Now, look at what the company would have earned had these impairments not have been included. The company had a stated loss of $2,120,606, but when you add in just the one time impairments to income and losses from the Colorado Grande (which, the company only addressed one of them in the press release and conference call) Nevada Gold would have generated cash of $427,924 dollars! If you use that as your run rate for the company (which, we can do for some time, as it does have tax assets to offset future earnings) the company would have yearly inflows of $1,711,969 dollars. That, translated loosely as owner earnings, gives the company a quite reasonable P/E of just a touch more than 10 (with a market cap barely above $17.3 million). That is a super simple calculation that is based on numbers for a quarter that isn't the best (but certainly, isn't the worst) in Washington. It also took place in a quarter that didn't give the company time to do much with operations at the newly acquired Red Dragon and Nevada Gold had a lower than expected hold percentage for the quarter (per the conference call). Additionally, the company yet owns AG Trucano. Once those items settle out, the earnings will likely look even better than I just highlighted.

Now, we can look at some other items. For example, the company doesn't need to invest much money in the card rooms it owns to keep them running well (per my interview with Bob Sturges), so, we can likely add back in a good deal of the company's not insignificant depreciation. The amortization expense of intangibles last year alone was well over $1 million dollars. In fact, for 2012, the amortization of intangibles (which consist of non-compete agreements, trade names, and "customer relationships" per page 45 of the 10K) is expected to be nearly $1.15 million! Any money used to service the items are already being expensed on the income statement as advertising (in the case of a trade name) or paying your workers to do their job (having good customer relationships). So the amortization of intangibles is something that I feel comfortable adding back in to the income statement for owner earnings. There will likely be more depreciation and amortization to come from the acquisition in Deadwood. That all gets you to a Price/Owner Earnings that has the strong likelihood of being in the single digits.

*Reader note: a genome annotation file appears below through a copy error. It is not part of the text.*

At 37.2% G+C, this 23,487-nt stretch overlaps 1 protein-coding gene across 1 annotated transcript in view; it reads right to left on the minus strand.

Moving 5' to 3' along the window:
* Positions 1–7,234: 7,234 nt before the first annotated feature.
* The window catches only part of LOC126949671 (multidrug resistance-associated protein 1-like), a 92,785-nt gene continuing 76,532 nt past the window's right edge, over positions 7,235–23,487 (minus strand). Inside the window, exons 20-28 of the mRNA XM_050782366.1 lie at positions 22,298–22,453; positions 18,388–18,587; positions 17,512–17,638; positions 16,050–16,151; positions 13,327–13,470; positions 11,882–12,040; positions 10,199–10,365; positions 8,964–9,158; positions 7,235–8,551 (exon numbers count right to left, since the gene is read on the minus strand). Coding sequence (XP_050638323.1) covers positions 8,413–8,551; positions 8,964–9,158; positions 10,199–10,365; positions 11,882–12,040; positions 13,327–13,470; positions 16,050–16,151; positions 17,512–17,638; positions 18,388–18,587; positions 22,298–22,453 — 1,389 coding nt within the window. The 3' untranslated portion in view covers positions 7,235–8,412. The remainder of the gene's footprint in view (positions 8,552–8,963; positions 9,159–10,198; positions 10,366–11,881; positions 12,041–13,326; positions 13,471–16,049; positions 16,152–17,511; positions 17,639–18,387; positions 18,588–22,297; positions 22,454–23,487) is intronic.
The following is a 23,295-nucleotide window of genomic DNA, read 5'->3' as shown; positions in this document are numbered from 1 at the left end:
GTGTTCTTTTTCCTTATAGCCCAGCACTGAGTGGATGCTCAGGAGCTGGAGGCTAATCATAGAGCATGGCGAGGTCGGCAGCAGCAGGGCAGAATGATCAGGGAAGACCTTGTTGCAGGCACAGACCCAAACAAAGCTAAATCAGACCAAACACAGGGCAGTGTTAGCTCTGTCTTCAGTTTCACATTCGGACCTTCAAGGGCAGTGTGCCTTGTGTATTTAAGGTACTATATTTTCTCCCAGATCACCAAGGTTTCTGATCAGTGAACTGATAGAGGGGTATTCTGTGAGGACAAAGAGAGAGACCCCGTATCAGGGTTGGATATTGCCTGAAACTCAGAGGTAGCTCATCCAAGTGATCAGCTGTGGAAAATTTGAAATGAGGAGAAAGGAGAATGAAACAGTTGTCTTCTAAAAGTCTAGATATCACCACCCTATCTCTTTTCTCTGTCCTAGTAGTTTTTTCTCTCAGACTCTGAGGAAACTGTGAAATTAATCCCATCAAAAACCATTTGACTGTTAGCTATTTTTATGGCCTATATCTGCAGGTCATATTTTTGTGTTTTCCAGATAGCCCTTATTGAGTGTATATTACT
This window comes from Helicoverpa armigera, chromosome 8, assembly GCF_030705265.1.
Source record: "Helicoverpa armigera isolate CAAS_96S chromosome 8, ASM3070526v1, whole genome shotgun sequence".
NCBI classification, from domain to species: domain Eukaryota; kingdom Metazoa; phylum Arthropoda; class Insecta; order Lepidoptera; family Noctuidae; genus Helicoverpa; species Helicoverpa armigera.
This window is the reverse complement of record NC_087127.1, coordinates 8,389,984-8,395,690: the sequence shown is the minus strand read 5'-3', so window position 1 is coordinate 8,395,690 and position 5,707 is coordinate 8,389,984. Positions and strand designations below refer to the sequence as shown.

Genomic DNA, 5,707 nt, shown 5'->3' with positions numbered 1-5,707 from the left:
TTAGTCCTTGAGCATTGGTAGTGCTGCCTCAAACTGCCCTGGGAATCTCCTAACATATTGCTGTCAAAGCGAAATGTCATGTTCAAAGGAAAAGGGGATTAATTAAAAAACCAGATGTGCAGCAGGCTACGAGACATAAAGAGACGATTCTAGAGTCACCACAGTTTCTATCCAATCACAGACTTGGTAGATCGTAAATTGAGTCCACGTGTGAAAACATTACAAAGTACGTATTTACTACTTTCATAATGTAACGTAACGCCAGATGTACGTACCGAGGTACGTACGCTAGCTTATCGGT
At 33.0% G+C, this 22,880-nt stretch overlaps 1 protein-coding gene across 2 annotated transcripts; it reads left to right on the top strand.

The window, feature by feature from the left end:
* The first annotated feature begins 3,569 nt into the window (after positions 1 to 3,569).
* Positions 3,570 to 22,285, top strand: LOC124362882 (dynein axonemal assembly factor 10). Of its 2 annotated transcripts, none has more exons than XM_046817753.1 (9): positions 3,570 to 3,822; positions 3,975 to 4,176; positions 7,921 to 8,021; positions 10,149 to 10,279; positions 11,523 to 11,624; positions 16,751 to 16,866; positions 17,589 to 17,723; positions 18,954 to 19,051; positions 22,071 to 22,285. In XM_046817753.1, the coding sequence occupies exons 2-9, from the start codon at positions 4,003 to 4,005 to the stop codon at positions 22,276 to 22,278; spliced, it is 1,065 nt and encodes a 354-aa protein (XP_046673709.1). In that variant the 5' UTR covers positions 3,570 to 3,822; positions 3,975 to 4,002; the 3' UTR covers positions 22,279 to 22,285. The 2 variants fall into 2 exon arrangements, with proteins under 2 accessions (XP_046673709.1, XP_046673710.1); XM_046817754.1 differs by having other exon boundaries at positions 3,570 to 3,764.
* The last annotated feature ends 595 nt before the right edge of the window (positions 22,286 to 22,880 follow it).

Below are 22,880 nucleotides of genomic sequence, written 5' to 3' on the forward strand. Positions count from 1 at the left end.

Presently, if financial results never improve (not just in operating efficiencies, but also in what the company believes to be a temporary low hold percentage), Nevada Gold doesn't get any management contracts (such as the development with Rialto), it doesn't get ELSTs in Washington state, it never acquires again and waits for the amortization to run out, and a host of other reasonably likely events don't come to fruition, the company is still not expensive by any means- in fact, I would argue that it is quite cheap.

If anything positive comes out for the company, I would figure that it would likely be viewed quite favorably, especially since there has been a lot of frustration expressed over the recent sale of stock. My back-of-the-envelope analysis indicates to me that there is a ton of growth for this company that is being given away at present prices. It will certainly be interesting to see how the market reacts to this news. While I would hate to see my present holdings of the company go down in market value, I foam from the mouth in the hopes that the Mr. Market will give me the chance to buy more of the company at $1.00 per share.

In closing, I would like to make a few statements to management of the company. 1) The evening is a great time to have a conference call, please continue to have them after market close. 2) If you can give us a little more time to read (and mainly, digest) the 10Q, that would be awesome. 3) Your history of really breaking up the numbers in your financial statements is quite appreciated. Please continue to do so.

Disclosure/Disclaimer: I am long shares of Nevada Gold (UWN). I reserve the right to change any of my positions at any time. This is not advice of any kind. Always do a ton of your own research in regard to anything that I say, do, write, or so much as even think about.

Source: Looking Backwards At Nevada Gold's Forward Earnings